Incidence of mild cognitive impairment in the Pittsburgh Cardiovascular Health Study-Cognition Study

and Department of Neurology (O.T.C.), University of California Davis, Davis.
Neurology (Impact Factor: 8.3). 10/2012; 79(15). DOI: 10.1212/WNL.0b013e31826e25f0

ABSTRACT OBJECTIVES AND METHODS: The purpose of this study was to examine the incidence of mild cognitive impairment (MCI) and patterns of progression from incident MCI to dementia in 285 cognitively normal subjects (mean age, 78.9 years) in the Cardiovascular Health Study-Cognition Study from 1998-1999 to 2010-2011. RESULTS: Two hundred (70%) of the participants progressed to MCI; the age-adjusted incidence of MCI was 111.09 (95% confidence interval, 88.13-142.95) per 1,000 person-years. A total of 107 (53.5%) of the incident MCI subjects progressed to dementia. The mean time from MCI to dementia was 2.8 +/- 1.8 years. Forty (20%) of the incident MCI cases had an "unstable" course: 19 (9.5%) converted to MCI and later returned to normal; 10 (5%) converted to MCI, to normal, and later back to MCI; 7 (3.5%) converted to MCI, to normal, to MCI, and later to dementia; and 4 (2%) converted to MCI, to normal, and later to dementia. There was an increased mortality rate among the cognitively normal group (110.10 per 1,000 person-years) compared to those with incident MCI who converted to dementia (41.32 per 1,000 person-years). CONCLUSIONS: The majority of the subjects aged >80 years developed an MCI syndrome, and half of them progressed to dementia. Once the MCI syndrome was present, the symptoms of dementia appeared within 2 to 3 years. Progression from normal to MCI or from normal to MCI to dementia is not always linear; subjects who developed MCI and later returned to normal can subsequently progress to dementia. Competing mortality and morbidity influence the study of incident MCI and dementia in population cohorts.

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    • "Others have noted that impairments in executive functions (i.e., Trail Making B [6] [32]), language (i.e., Semantic Fluency [6] [26] [34]), or even a summary measure of mental state (i.e., Mini-Mental State Examination (MMSE) [6] [35], Clock test [26]) are better predictors of dementia than memory function alone. However, it should be noted that even among the longitudinal studies, follow-up is generally limited to two years or fewer and most of the conversions from MCI to dementia occur relatively early in the longitudinal follow-up suggesting that these patients were on the cusp of clinical dementia (for discussion, see [36]). Brain functional imaging studies with SPECT have found that those patients who develop dementia from MCI showed reduced cerebral blood flow in a variety of brain regions including the medial temporal lobe, the temporal/parietal cortex, the posterior cingulate gyrus, the precuneus, and the prefrontal cortex [35, 37–43]. "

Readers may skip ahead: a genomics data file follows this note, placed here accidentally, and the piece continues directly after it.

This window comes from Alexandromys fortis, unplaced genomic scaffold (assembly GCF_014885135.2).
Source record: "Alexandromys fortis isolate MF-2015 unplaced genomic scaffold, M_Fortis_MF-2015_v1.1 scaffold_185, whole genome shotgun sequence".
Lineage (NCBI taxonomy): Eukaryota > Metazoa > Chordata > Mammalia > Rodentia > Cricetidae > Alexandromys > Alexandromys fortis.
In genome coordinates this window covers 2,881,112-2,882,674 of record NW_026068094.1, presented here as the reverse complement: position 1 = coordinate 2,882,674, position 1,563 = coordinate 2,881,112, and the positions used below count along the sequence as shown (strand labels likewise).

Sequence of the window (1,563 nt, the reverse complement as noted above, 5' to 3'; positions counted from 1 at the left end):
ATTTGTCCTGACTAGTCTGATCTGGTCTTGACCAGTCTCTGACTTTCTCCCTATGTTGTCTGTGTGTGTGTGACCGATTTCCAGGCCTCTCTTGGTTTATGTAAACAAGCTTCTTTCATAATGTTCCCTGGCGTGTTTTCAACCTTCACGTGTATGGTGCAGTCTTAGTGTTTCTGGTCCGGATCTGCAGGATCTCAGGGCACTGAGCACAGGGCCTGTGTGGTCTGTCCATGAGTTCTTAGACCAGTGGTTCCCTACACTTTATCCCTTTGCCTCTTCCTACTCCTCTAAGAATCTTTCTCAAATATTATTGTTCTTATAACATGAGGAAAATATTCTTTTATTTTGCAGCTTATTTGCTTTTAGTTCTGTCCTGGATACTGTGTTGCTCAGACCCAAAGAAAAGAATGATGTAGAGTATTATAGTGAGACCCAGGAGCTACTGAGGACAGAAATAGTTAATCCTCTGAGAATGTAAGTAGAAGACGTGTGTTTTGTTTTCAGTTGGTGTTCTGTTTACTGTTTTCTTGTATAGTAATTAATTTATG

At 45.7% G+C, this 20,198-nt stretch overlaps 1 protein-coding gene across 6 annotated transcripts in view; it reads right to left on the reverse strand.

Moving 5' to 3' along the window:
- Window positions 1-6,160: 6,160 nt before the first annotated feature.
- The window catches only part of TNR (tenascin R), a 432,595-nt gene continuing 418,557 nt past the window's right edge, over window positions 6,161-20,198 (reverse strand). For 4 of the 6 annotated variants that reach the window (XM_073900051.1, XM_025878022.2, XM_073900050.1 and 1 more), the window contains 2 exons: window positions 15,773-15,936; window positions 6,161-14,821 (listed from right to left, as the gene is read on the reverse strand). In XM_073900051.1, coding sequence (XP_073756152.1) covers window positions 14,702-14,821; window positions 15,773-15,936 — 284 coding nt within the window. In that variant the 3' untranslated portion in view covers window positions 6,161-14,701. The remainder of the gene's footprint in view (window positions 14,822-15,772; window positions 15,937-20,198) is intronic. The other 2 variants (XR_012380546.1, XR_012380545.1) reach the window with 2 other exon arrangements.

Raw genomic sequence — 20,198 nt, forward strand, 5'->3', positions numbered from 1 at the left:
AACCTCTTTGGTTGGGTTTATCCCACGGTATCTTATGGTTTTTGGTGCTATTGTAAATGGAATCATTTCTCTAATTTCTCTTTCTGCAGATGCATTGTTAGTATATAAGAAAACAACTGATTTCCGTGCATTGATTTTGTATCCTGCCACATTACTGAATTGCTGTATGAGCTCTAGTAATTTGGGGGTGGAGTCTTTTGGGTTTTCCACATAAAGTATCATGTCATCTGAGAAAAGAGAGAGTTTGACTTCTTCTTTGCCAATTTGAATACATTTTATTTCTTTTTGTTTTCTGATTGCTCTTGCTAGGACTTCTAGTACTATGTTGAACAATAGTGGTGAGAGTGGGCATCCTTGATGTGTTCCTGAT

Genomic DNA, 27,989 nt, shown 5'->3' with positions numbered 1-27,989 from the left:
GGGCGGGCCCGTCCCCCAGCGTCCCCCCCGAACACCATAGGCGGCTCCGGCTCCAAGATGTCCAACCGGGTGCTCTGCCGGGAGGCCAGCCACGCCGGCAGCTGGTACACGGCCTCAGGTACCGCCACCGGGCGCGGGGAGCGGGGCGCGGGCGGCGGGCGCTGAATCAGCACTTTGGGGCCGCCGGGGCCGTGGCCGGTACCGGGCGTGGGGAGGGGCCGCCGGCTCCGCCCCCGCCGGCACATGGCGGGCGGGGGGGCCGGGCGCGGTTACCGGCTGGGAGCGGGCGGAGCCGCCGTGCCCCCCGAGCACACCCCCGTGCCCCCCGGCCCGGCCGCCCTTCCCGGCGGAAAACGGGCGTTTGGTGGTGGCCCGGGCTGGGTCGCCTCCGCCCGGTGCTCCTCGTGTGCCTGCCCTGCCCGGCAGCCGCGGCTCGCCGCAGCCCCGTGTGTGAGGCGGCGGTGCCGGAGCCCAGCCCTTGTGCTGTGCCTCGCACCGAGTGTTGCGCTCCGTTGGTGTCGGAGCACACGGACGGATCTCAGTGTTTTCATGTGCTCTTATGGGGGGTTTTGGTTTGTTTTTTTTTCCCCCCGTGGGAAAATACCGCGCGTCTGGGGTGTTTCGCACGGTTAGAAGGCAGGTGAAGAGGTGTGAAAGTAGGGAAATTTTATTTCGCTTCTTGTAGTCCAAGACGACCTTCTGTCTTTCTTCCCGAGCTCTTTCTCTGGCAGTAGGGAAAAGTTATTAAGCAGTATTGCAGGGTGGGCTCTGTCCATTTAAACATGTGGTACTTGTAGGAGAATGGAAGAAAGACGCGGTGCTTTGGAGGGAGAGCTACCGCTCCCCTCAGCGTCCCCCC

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    ABSTRACT: Persons with mild cognitive impairment (MCI) have overt changes in thinking and memory, but they are still largely independent in daily affairs. They have a far higher rate of developing dementia (progressing to a more debilitating state of cognitive impairment) than cognitively normal persons, but at the individual patient level, prognosis is variable. Sometimes persons with MCI do not worsen and a few even revert back to cognitive normality.(1,2) The variable prognosis in MCI is one reason why the term "MCI" has caught on: not only does it denote a sense of severity at the mildest level, it also conveys uncertainty of prognosis. Identification of the subset of patients with MCI at highest risk to progress to more severe cognitive impairment is a very important goal for research and future clinical care. Quantitating the degree of cognitive impairment by traditional history-taking, brief mental status testing, and more detailed neuropsychological assessment are necessary and informative first steps. However, knowledge of cognitive and functional status in MCI still leaves much uncertainty regarding the ability to predict worsening.
    Neurology 02/2013; 80(11). DOI:10.1212/WNL.0b013e31828728ac · 8.30 Impact Factor
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    ABSTRACT: Purpose of Review: The term mild cognitive impairment (MCI) is used to describe older subjects with demonstrable cognitive impairment who have not crossed the threshold for dementia. Because patients with MCI have an increased risk of developing dementia, especially Alzheimer disease (AD), there is significant interest in the clinical characterization of these subjects and in understanding the pathophysiology of the transition from MCI to AD.Recent Findings: The MCI syndrome, as an expression of an incipient disorder that may lead to dementia, is extremely heterogeneous and may coexist with systemic, neurologic, or psychiatric disorders that can cause cognitive deficits. Recent clinical criteria were designed to take into account the different forms of clinical presentation of the syndrome, and introduced the possible contribution of biomarkers to the clinical diagnosis. Bedside diagnosis of MCI can be difficult, since patients who report having cognitive problems may have normal scores in global cognitive scales or in brief neuropsychological instruments.Summary: This article presents the evolution of the clinical concept of MCI, the operationalization of its current definitions, the development of biomarkers that can help to identify an underlying neurodegenerative process as the etiology of the syndrome, and its proposed treatments.
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